When Prince Gautama _ before he became Lord Buddha _ was seeking Enlightenment, a mara (demon) appeared in human form and attempted to dissuade him from continuing his dharma practice. Withstanding the enticements of the mara, as the Buddha successfully managed to do, has become synonymous with triumphing over obstructions in one's life. It is seen as a form of penance as one struggles to overcome the seductions of worldly pleasure. This discipline also suggests the idea of a crossing in which one travels from the superficial plane to deeper spiritual territory, a place only the person involved is able to understand and traverse.
In The Mara Crossing, Ruth Padel describes this crossing symbolically. The title of this experimental book, a cross between poetry and prose, was suggested to the author after she observed the annual wildebeest migration in East Africa, watching as hordes of these herbivores struggled across the River Mara in Kenya. Some of the wildebeest died along the way, many survived but would have to retrace their steps a few months later and repeat the same journey the following year. The will to go, to stay or return, but mostly to survive is at the heart of this book on migration.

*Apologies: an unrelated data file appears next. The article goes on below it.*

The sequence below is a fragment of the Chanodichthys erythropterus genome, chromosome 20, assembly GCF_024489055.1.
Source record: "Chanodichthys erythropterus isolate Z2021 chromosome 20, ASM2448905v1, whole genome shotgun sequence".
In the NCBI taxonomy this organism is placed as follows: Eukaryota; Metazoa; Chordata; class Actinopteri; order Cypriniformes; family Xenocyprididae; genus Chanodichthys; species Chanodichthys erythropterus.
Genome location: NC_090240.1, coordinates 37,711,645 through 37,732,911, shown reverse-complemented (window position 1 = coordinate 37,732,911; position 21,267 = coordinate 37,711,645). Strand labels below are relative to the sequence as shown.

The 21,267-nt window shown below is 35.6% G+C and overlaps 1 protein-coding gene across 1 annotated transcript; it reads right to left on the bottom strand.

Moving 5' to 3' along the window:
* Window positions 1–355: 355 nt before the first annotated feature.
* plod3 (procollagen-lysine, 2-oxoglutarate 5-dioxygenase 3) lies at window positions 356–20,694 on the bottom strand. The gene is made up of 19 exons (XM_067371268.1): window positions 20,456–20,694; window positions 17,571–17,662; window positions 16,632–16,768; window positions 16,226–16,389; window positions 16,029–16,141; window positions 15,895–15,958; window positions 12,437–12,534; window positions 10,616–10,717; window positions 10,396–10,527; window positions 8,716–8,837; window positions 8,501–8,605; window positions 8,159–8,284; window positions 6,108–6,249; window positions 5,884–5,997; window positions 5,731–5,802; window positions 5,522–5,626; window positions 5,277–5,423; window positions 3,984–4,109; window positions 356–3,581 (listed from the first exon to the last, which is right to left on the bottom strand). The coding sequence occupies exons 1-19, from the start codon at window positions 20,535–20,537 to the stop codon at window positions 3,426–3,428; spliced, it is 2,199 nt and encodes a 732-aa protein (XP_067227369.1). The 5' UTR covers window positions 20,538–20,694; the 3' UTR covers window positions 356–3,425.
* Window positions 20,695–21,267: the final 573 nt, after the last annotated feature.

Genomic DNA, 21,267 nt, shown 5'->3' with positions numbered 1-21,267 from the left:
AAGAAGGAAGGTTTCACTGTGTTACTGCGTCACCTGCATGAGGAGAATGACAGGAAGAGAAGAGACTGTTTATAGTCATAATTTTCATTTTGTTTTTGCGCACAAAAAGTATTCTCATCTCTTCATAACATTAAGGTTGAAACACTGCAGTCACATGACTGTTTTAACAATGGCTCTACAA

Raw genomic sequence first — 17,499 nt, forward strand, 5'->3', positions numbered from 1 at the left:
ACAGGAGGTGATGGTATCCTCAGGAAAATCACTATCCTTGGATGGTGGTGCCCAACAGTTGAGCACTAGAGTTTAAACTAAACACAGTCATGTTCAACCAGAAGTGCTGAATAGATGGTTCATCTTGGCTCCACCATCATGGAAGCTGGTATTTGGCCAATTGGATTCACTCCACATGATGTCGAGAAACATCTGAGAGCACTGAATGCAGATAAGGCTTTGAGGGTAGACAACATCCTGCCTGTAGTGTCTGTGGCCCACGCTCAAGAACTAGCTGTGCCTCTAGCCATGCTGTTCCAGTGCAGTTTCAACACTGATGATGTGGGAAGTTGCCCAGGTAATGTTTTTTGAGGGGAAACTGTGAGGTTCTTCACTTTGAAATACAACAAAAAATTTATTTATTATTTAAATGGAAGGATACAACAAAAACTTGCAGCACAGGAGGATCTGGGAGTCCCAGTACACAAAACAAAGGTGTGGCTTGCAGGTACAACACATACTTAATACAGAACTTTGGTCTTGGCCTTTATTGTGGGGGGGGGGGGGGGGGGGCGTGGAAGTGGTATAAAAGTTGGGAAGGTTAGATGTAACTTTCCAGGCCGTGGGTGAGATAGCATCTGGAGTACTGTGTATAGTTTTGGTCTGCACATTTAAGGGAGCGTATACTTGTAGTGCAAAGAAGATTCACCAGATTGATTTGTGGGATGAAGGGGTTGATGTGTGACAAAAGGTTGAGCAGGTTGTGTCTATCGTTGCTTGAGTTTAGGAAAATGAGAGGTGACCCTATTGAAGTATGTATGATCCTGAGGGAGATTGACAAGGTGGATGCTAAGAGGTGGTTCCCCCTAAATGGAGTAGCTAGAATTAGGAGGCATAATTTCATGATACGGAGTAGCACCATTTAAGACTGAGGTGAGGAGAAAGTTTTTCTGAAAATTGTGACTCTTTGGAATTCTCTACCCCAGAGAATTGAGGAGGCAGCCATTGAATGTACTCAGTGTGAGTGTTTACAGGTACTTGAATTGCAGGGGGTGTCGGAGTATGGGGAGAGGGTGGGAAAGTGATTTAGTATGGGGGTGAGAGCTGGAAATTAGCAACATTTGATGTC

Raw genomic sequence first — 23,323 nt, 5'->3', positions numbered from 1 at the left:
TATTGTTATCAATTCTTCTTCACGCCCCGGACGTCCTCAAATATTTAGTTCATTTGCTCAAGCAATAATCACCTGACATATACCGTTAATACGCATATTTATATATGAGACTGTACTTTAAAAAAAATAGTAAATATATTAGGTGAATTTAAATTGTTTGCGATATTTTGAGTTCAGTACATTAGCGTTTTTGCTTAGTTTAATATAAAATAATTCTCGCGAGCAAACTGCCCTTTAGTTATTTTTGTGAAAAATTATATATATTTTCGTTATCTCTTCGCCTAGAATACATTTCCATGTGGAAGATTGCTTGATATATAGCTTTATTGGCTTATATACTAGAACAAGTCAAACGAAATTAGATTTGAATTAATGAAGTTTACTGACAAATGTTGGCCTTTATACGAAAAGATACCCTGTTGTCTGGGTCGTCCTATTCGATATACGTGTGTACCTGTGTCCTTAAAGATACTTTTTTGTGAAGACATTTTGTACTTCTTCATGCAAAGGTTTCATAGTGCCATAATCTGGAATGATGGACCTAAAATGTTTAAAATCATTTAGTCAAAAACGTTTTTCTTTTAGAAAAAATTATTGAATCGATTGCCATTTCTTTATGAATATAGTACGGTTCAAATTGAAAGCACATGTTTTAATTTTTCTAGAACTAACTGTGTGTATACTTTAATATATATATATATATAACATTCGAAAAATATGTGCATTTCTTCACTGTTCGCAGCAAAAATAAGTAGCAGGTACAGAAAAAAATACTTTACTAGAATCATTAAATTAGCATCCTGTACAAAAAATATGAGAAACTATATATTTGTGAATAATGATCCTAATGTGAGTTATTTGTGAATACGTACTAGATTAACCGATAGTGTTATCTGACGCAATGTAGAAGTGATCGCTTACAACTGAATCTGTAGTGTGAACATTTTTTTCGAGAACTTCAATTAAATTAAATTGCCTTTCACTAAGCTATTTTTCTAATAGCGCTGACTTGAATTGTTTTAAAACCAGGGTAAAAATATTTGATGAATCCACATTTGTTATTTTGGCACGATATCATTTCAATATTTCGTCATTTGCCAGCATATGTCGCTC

A great-great granddaughter of Charles Darwin, Padel seems perfectly at home with the themes of evolution. Her book is arranged into sections, each prefaced with a passage of prose, on subjects as diverse but interconnected as how the cells of living organisms mutate in order to survive and reproduce, how plants migrate by hitching a ride on journeys taken by people and how both animals and human beings are driven to migrate by conflicts, colonisation and the search for better opportunities. "Migration makes the world" is the overarching concept that binds the various segments together.
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